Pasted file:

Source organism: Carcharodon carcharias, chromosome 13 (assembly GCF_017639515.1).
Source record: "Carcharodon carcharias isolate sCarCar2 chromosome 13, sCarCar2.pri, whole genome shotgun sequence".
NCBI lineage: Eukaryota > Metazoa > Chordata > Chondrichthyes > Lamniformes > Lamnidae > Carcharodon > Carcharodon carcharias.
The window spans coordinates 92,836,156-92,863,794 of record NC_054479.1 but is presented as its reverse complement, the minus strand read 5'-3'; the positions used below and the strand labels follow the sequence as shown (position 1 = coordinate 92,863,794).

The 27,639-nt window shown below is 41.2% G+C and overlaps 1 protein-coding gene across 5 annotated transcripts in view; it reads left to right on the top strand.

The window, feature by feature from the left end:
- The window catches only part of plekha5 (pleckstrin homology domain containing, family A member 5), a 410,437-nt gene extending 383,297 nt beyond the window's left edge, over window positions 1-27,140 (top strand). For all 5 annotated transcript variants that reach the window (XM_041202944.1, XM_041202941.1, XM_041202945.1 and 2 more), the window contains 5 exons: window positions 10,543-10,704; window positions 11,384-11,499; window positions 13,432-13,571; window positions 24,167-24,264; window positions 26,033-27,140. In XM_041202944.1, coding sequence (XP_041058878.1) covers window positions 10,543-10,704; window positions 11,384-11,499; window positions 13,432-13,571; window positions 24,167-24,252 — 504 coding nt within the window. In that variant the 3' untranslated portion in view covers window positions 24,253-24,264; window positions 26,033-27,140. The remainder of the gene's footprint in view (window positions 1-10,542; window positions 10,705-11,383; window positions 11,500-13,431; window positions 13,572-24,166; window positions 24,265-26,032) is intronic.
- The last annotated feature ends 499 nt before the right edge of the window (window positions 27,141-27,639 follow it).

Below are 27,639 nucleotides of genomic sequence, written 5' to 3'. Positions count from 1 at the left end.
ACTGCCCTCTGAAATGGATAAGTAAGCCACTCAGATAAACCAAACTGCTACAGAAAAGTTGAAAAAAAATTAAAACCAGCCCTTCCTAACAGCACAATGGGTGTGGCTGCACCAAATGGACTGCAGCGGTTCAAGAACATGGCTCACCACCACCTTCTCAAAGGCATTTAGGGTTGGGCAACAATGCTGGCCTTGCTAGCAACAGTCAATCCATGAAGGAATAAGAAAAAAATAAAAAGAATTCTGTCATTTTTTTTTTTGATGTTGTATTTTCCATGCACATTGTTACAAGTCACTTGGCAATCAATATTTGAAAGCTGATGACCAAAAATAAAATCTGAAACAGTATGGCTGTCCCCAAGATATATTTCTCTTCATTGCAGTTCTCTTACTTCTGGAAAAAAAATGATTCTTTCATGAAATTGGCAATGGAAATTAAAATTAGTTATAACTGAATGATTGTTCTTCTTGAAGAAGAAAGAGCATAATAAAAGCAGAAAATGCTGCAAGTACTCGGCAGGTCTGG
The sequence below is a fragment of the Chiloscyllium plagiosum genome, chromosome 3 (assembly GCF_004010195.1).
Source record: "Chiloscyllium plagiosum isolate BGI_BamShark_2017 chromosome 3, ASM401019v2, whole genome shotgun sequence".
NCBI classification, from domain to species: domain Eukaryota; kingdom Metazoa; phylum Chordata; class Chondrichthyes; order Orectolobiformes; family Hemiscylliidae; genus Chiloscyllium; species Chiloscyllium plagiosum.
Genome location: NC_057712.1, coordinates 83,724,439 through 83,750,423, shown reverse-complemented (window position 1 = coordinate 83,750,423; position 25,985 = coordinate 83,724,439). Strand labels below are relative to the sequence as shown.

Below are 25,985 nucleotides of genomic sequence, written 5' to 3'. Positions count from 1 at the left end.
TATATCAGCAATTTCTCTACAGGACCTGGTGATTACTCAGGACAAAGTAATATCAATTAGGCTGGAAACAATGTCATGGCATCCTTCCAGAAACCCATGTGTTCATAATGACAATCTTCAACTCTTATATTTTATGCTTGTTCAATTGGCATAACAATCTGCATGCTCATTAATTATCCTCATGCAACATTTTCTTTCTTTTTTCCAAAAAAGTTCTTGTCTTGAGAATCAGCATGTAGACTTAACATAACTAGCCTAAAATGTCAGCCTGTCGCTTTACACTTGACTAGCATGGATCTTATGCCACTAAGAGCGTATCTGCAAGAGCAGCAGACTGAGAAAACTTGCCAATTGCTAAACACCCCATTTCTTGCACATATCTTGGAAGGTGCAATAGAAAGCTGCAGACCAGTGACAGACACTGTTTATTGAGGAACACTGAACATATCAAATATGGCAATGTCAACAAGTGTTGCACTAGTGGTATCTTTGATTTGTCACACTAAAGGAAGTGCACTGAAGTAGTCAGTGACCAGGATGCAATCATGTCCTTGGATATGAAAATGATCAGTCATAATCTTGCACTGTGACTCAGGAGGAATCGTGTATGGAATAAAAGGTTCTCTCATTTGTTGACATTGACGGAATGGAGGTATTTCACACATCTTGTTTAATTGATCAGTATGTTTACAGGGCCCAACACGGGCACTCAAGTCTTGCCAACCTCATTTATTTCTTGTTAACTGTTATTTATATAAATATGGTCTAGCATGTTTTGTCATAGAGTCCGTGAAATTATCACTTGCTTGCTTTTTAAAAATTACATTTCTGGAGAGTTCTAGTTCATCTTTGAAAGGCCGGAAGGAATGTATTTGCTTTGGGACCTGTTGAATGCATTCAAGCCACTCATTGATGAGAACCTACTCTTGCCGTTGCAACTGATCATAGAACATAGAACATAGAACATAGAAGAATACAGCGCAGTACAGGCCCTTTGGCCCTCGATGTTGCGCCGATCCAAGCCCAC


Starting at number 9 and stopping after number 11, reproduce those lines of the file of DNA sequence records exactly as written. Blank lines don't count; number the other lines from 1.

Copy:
Below are 27,639 nucleotides of genomic sequence, written 5' to 3'. Positions count from 1 at the left end.
ACTGCCCTCTGAAATGGATAAGTAAGCCACTCAGATAAACCAAACTGCTACAGAAAAGTTGAAAAAAAATTAAAACCAGCCCTTCCTAACAGCACAATGGGTGTGGCTGCACCAAATGGACTGCAGCGGTTCAAGAACATGGCTCACCACCACCTTCTCAAAGGCATTTAGGGTTGGGCAACAATGCTGGCCTTGCTAGCAACAGTCAATCCATGAAGGAATAAGAAAAAAATAAAAAGAATTCTGTCATTTTTTTTTTTGATGTTGTATTTTCCATGCACATTGTTACAAGTCACTTGGCAATCAATATTTGAAAGCTGATGACCAAAAATAAAATCTGAAACAGTATGGCTGTCCCCAAGATATATTTCTCTTCATTGCAGTTCTCTTACTTCTGGAAAAAAAATGATTCTTTCATGAAATTGGCAATGGAAATTAAAATTAGTTATAACTGAATGATTGTTCTTCTTGAAGAAGAAAGAGCATAATAAAAGCAGAAAATGCTGCAAGTACTCGGCAGGTCTGG
The sequence below is a fragment of the Chiloscyllium plagiosum genome, chromosome 3 (assembly GCF_004010195.1).